COLUMBIA — Close to 100 volunteers gathered around the staircase at the Barack Obama campaign headquarters downtown to hear Carole King speak Tuesday. Some of the crowd held King's Grammy award-winning "Tapestry" album, while others wore placards bearing one of King's song titles.
Tuesday was not King's first visit to Columbia. In 2004, she came to speak on behalf of the John Kerry campaign.
The four-time Grammy winner has been all over the country the last few weeks to support Barack Obama. Last week, King spoke in Iowa. Before that, it was Ohio, Indiana and Michigan — typical swing states in an election. Tomorrow she will go to Camdenton. King said that though she is a spokesperson for the campaign, she visits the states on her own accord. The people are motivation enough to keep going, she said.
"This is more grueling than my professional work, but I love doing it because I'm nourished by what I see in people's eyes," she said. "I see the hope. I see the inspiration. In some cases, I see the desperation for change."
King's speaking tour promotes the Obama campaign in rural areas not unlike her home community in Idaho. She also goes to campaign offices to encourage volunteers to continue the effort until election day. King said she has heard many stories of canvassing difficulties and the challenge of talking across party lines.
Campaign workers need to be respectful of the Republican or undecided voters, she said.
Throughout her speech, King cited Colin Powell as evidence that voting for Obama doesn't make you a Republican or a Democrat.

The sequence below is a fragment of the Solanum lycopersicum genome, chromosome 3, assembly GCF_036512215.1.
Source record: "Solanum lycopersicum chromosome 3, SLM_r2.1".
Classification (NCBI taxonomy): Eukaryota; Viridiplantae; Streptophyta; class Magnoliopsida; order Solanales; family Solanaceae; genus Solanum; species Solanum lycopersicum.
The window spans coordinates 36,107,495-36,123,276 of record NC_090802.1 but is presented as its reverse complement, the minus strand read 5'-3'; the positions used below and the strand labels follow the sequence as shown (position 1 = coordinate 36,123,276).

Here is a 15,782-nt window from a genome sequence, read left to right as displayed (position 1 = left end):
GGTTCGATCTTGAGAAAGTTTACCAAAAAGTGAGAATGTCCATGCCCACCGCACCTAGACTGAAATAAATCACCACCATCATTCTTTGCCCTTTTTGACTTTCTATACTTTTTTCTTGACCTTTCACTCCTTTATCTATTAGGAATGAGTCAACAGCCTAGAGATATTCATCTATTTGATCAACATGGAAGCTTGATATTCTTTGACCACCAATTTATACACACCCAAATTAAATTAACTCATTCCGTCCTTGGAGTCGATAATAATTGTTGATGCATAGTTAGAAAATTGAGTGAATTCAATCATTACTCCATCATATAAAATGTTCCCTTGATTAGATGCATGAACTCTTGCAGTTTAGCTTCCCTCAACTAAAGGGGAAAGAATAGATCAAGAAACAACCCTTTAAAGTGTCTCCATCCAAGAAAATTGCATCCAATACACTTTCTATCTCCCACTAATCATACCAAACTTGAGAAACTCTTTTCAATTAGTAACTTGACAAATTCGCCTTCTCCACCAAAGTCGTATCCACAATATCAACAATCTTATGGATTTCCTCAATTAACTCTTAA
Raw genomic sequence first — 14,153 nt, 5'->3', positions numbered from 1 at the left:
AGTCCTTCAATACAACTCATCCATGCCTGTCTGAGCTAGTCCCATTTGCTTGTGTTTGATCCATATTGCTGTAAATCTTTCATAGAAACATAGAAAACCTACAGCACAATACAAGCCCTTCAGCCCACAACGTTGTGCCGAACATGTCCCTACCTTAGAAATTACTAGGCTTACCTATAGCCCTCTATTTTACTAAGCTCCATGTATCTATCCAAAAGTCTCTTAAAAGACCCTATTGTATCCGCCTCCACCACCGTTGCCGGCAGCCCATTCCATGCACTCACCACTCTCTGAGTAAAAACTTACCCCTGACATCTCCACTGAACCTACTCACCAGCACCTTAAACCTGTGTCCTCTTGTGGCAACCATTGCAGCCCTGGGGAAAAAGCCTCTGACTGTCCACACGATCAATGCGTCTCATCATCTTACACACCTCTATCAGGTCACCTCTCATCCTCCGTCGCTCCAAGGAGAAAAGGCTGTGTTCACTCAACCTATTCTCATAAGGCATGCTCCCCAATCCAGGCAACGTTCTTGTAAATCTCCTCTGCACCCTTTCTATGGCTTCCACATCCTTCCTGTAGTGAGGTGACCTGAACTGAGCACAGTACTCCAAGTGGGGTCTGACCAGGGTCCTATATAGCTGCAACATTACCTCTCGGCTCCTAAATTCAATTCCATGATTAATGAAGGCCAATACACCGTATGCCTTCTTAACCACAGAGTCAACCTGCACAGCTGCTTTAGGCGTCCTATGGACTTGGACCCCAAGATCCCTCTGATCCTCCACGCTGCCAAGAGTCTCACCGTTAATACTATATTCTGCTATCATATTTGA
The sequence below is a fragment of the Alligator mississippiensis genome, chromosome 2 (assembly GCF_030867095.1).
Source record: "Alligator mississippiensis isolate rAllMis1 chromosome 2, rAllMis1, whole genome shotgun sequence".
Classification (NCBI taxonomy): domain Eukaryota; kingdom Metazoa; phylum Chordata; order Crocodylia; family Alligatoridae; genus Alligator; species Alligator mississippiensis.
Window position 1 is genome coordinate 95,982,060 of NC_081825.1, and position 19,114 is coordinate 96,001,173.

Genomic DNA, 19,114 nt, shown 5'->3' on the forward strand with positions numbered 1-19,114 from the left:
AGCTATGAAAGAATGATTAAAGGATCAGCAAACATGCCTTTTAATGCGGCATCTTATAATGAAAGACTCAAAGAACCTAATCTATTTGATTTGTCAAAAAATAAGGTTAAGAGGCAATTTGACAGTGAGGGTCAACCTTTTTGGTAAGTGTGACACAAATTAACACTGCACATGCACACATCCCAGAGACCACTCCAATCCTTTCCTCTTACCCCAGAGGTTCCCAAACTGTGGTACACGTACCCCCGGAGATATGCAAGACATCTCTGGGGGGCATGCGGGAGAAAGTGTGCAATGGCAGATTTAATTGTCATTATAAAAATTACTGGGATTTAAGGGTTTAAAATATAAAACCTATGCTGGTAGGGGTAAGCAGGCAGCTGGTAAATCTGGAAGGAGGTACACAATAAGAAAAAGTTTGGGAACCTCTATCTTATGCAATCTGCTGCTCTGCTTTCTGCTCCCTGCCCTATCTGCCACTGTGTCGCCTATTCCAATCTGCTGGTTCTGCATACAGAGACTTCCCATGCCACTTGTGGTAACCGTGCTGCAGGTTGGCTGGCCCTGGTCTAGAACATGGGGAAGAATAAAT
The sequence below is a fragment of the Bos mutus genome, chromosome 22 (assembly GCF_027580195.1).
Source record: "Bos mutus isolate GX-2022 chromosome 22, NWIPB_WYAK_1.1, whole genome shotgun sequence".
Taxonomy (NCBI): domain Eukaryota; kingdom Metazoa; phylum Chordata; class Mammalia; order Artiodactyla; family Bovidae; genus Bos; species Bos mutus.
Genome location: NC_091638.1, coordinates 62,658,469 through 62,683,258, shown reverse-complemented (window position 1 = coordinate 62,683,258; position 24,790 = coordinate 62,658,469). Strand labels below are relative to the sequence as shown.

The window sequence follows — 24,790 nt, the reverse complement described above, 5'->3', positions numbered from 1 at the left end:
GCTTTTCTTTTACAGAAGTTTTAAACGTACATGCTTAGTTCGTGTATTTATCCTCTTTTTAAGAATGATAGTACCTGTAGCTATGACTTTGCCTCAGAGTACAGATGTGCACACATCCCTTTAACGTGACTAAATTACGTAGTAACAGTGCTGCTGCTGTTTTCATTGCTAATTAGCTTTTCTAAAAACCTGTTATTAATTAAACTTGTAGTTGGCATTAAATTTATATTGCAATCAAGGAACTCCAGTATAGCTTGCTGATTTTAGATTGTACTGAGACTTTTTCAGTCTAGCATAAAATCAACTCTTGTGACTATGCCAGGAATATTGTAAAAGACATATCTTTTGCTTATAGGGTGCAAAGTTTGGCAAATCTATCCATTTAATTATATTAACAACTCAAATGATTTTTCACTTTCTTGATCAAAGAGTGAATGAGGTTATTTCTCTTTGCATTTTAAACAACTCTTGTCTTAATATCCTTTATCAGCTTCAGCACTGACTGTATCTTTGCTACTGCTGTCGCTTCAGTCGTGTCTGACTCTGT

"You can stay a Republican and support Barack Obama," King said. "It's OK. In fact, it's the most courageous thing you can do. I tell them you can walk into that booth a Republican, but when you cast that ballot, you are an American, and then you can walk out a Republican again."
Darryl Douglas, a volunteer at the Obama campaign headquarters, said he was pleased with the turn out. That morning, only 22 volunteers were committed to attend. By 6 p.m., that number almost quadrupled.
"My celebrity probably attracts people to walk in the door, and then I have a message to them. My message is of a fellow American citizen. I have one vote like they do," King said.
Celebrity appearances are not uncommon in the Obama campaign. On Oct. 6, Taye Diggs, Idina Menzel and Aisha Tyler came to Columbia in support of the campaign. Don Cheadle also made an appearance at MU earlier this month.
While most of the volunteers had worked at the campaign office before, for some, King's appearance was the incentive they needed to join the campaign effort.
"I've been meaning to come out, and I heard she as going to be here, so I decided to come," Melissa Gephardt said.